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I have a command-line program that is periodically run by services (either as a cronjob or by systemd) and it heavily depends on environment variables which are not static (that is, they might change) which makes it impossible to create a file and source it in the service script (as stated in this question).

Is there a way to access environment variables from a UNIX service (crontab or systemd) dynamically?

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    Each process on the system has its own individual set of environment variables, parent inherited from child, that it can modify at whim. Not understanding that leads to confusion such as this, and wrong ideas that there are somehow "static" and "dynamic" environment varibles. You have a program that uses and expects certain environment variables inherited from its parent. You want to have cron and systemd, the parents of the process that is running your program, set those environment variables from some source. You need to explain what source that is. – JdeBP Jan 8 '17 at 10:58
  • What @JdeBP says above is correct. I'd like to expand on it a bit: a process inherits its parent process' environment, but once it is inherited, only the process itself can change it. That is, changes to the parent's environment are not inherited. A process can also no change the environment of its parent. – Johan Myréen Jan 8 '17 at 13:18
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As I learnt from a previous answer in StackExchange, crontab knows nothing about your environment. So you need to explicitly source it before launching your script; in such a way the following script will have its own environment:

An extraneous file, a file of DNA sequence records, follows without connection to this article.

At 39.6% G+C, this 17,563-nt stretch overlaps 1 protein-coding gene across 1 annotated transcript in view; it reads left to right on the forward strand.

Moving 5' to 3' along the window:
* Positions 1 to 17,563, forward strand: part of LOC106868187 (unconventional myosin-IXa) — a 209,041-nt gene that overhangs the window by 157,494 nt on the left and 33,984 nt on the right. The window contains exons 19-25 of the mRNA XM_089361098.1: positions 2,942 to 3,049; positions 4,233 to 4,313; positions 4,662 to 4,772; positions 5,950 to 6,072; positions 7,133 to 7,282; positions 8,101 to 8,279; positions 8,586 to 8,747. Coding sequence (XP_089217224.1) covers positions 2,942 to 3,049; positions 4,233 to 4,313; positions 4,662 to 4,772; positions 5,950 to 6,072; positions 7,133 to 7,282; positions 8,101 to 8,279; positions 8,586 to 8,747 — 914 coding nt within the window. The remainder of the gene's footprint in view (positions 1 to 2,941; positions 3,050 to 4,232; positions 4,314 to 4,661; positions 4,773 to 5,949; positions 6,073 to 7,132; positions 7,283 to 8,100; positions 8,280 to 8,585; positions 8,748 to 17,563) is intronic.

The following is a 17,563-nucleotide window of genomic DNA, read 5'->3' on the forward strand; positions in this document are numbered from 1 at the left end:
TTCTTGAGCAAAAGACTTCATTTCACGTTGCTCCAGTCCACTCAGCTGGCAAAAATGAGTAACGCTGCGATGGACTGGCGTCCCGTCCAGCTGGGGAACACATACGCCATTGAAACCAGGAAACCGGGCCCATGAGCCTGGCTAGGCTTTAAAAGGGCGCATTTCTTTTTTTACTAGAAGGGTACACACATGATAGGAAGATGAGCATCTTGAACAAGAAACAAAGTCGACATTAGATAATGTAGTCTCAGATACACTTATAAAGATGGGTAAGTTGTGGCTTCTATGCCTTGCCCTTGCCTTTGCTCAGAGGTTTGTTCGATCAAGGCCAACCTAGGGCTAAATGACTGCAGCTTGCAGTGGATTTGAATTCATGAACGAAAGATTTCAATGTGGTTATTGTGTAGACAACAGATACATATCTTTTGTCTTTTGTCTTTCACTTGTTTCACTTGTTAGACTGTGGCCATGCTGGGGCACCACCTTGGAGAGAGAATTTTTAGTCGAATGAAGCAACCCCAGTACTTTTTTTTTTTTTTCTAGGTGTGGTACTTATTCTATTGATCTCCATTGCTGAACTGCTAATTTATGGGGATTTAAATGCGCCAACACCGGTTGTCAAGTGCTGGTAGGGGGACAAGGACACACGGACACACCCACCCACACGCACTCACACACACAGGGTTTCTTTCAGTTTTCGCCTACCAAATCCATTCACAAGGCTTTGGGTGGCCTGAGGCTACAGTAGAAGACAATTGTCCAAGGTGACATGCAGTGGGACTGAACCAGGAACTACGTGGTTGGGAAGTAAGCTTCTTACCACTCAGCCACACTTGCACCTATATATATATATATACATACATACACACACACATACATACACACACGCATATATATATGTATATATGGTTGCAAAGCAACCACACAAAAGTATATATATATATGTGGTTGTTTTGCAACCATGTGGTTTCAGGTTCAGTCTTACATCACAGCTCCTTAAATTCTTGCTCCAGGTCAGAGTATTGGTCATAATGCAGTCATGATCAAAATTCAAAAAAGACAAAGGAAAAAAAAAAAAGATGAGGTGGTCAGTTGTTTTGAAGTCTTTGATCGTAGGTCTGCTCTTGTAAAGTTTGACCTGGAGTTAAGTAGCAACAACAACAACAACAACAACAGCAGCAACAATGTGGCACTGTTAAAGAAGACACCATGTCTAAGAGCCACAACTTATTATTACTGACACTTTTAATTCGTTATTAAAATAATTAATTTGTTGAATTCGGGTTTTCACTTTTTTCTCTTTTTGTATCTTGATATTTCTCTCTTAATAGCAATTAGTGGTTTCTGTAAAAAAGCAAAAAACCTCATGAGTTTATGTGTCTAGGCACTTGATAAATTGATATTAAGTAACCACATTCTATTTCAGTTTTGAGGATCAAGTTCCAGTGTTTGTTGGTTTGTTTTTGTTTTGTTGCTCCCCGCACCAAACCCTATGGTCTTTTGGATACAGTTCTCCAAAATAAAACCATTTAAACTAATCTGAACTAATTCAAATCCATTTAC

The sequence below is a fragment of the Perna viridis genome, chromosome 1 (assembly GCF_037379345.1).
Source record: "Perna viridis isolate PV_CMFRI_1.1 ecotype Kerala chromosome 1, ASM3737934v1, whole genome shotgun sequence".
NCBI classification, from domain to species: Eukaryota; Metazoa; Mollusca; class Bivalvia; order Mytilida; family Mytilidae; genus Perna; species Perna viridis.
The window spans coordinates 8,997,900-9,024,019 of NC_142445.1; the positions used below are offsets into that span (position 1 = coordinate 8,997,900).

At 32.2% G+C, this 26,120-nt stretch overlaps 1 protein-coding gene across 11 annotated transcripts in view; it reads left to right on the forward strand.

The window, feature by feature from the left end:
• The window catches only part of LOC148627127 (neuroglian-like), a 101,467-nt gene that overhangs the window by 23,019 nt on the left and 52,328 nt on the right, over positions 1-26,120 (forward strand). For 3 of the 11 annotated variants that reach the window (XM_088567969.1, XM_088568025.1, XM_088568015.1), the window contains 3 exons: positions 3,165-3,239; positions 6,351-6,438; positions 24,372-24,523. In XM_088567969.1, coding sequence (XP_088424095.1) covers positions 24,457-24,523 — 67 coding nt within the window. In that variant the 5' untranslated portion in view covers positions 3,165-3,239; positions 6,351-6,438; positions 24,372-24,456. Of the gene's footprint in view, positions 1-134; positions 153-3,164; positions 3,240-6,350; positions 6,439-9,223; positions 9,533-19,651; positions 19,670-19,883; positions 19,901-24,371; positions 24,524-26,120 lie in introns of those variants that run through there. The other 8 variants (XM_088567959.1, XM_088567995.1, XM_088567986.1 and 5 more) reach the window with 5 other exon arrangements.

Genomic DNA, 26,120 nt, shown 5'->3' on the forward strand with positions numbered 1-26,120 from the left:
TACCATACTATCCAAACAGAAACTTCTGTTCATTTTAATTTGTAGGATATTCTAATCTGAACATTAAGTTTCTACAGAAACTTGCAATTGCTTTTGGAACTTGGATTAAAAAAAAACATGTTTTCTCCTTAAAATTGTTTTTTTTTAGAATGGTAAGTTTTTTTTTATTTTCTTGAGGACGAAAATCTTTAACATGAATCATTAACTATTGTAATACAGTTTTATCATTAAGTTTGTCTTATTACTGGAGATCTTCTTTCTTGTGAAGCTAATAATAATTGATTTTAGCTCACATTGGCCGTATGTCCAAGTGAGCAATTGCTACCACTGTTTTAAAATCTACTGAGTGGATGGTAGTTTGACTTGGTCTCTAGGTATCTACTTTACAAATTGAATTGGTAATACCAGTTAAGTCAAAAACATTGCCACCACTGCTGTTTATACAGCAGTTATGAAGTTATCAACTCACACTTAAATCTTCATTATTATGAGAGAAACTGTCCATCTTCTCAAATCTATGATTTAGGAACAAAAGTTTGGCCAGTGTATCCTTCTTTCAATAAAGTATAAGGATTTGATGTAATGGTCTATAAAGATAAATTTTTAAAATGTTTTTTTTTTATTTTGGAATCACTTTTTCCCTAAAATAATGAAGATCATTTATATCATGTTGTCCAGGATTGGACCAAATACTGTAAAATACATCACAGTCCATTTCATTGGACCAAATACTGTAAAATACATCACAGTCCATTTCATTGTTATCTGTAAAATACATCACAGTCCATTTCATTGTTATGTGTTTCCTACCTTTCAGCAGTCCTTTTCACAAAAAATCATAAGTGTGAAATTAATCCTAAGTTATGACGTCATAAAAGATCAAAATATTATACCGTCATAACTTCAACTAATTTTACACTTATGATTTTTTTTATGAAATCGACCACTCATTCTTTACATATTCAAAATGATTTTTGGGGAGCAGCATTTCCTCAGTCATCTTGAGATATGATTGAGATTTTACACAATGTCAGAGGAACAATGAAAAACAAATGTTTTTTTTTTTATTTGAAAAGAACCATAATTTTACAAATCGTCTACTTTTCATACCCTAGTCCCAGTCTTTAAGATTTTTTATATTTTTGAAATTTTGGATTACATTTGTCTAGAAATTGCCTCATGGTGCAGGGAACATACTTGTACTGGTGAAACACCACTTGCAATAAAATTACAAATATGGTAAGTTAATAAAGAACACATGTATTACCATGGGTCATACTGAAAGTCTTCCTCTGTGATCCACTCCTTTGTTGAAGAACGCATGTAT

*/20 * * * * . $HOME/.profile; <your_script>
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    It would be better if the script itself sourced a file that contained the appropriate environment variables and their values. The .profile of a user should only be read by interactive or login shells. – Kusalananda Jan 8 '17 at 11:23
  • Thanks @Kusalananda ... you mean: looking for variables needed by the script (from ENV) and saving only them into a file. Than sourcing just that file? I undertood well? – Echoes_86 Jan 8 '17 at 11:37
  • A good setup would be, I think, to have a separate myscript.env file that is sourced by the script myscript. Yes, the author of myscript would know what variables need to be set, and set them in the myscript.env file. I still don't know what a "dynamic environment variable" is, but if it's something that is manipulated by an interactive environment, then this would obviously fail, as would any approach that uses cron, unless there's another script running inside that environment that shares it's variables to myscript.env, or unless myscript is started from that environment. – Kusalananda Jan 8 '17 at 12:06
  • Ok, many thanks. By the way, for portability issues, I think the best approach would be source ENV from user's one. I mean, if you need some script-related variables set, you can set them into a separated file or embed them into the script itself. But if you need "default" ENV variabkes (USER, SHELL, ...) I think it would be better sourcing them from ENV each time, because they change on each machine the script is executed. Thank again anyway!!! – Echoes_86 Jan 8 '17 at 13:44

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